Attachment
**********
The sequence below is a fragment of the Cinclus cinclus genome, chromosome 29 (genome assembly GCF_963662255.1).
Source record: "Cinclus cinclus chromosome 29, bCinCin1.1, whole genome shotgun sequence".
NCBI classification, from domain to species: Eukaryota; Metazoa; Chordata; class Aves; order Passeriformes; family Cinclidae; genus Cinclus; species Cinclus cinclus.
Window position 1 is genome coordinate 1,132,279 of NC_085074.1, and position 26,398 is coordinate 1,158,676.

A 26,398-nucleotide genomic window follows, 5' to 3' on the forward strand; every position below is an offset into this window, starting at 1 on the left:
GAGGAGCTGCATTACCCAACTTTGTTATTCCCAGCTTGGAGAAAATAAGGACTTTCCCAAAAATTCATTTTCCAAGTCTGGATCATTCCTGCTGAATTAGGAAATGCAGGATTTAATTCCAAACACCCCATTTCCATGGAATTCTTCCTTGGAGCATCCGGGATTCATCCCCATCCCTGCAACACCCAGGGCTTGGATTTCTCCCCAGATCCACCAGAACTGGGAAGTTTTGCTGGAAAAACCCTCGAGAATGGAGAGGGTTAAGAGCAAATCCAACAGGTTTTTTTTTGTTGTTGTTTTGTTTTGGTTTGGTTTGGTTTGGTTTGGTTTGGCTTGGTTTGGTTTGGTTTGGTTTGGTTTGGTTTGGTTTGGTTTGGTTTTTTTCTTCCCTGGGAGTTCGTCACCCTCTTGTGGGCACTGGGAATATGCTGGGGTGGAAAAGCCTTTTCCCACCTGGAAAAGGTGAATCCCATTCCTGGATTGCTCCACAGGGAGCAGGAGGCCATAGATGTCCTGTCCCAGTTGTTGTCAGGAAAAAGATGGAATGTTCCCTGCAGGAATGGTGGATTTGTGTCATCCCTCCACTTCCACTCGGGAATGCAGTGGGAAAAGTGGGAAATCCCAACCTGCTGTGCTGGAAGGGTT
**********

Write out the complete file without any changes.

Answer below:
The sequence below is a fragment of the Cinclus cinclus genome, chromosome 29 (genome assembly GCF_963662255.1).
Source record: "Cinclus cinclus chromosome 29, bCinCin1.1, whole genome shotgun sequence".
NCBI classification, from domain to species: Eukaryota; Metazoa; Chordata; class Aves; order Passeriformes; family Cinclidae; genus Cinclus; species Cinclus cinclus.
Window position 1 is genome coordinate 1,132,279 of NC_085074.1, and position 26,398 is coordinate 1,158,676.

A 26,398-nucleotide genomic window follows, 5' to 3' on the forward strand; every position below is an offset into this window, starting at 1 on the left:
GAGGAGCTGCATTACCCAACTTTGTTATTCCCAGCTTGGAGAAAATAAGGACTTTCCCAAAAATTCATTTTCCAAGTCTGGATCATTCCTGCTGAATTAGGAAATGCAGGATTTAATTCCAAACACCCCATTTCCATGGAATTCTTCCTTGGAGCATCCGGGATTCATCCCCATCCCTGCAACACCCAGGGCTTGGATTTCTCCCCAGATCCACCAGAACTGGGAAGTTTTGCTGGAAAAACCCTCGAGAATGGAGAGGGTTAAGAGCAAATCCAACAGGTTTTTTTTTGTTGTTGTTTTGTTTTGGTTTGGTTTGGTTTGGTTTGGTTTGGCTTGGTTTGGTTTGGTTTGGTTTGGTTTGGTTTGGTTTGGTTTGGTTTTTTTCTTCCCTGGGAGTTCGTCACCCTCTTGTGGGCACTGGGAATATGCTGGGGTGGAAAAGCCTTTTCCCACCTGGAAAAGGTGAATCCCATTCCTGGATTGCTCCACAGGGAGCAGGAGGCCATAGATGTCCTGTCCCAGTTGTTGTCAGGAAAAAGATGGAATGTTCCCTGCAGGAATGGTGGATTTGTGTCATCCCTCCACTTCCACTCGGGAATGCAGTGGGAAAAGTGGGAAATCCCAACCTGCTGTGCTGGAAGGGTT